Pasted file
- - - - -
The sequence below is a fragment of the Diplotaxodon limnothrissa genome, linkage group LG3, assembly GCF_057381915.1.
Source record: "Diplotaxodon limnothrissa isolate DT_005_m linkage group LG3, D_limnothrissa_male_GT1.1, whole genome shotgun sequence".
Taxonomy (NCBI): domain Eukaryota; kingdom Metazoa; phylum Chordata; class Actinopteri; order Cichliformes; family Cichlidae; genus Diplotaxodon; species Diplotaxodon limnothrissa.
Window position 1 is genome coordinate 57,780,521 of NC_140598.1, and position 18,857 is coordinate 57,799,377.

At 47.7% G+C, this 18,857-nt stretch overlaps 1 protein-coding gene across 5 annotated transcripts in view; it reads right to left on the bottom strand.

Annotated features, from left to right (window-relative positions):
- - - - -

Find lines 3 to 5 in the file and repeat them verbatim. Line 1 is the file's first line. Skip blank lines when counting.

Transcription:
Taxonomy (NCBI): domain Eukaryota; kingdom Metazoa; phylum Chordata; class Actinopteri; order Cichliformes; family Cichlidae; genus Diplotaxodon; species Diplotaxodon limnothrissa.
Window position 1 is genome coordinate 57,780,521 of NC_140598.1, and position 18,857 is coordinate 57,799,377.

At 47.7% G+C, this 18,857-nt stretch overlaps 1 protein-coding gene across 5 annotated transcripts in view; it reads right to left on the bottom strand.